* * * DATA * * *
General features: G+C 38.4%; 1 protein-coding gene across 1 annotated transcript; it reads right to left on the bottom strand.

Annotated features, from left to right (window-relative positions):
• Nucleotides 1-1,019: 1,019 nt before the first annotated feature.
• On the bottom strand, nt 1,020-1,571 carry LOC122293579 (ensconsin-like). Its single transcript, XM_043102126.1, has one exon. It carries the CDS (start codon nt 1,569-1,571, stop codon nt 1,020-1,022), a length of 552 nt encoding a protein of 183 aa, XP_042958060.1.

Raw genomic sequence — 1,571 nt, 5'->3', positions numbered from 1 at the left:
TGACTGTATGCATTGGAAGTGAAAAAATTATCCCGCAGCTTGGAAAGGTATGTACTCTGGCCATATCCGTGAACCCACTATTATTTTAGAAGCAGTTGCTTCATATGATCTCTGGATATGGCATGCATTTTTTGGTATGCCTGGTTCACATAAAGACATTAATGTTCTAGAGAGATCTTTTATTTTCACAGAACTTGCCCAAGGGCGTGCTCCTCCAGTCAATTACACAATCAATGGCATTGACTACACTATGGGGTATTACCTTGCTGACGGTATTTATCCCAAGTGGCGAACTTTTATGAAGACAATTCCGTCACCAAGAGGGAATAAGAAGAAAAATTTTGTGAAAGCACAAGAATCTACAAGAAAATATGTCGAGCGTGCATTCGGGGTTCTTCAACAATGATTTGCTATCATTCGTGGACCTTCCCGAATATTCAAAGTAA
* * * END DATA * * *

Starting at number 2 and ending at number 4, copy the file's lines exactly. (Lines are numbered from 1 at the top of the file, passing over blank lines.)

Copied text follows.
Annotated features, from left to right (window-relative positions):
• Nucleotides 1-1,019: 1,019 nt before the first annotated feature.
• On the bottom strand, nt 1,020-1,571 carry LOC122293579 (ensconsin-like). Its single transcript, XM_043102126.1, has one exon. It carries the CDS (start codon nt 1,569-1,571, stop codon nt 1,020-1,022), a length of 552 nt encoding a protein of 183 aa, XP_042958060.1.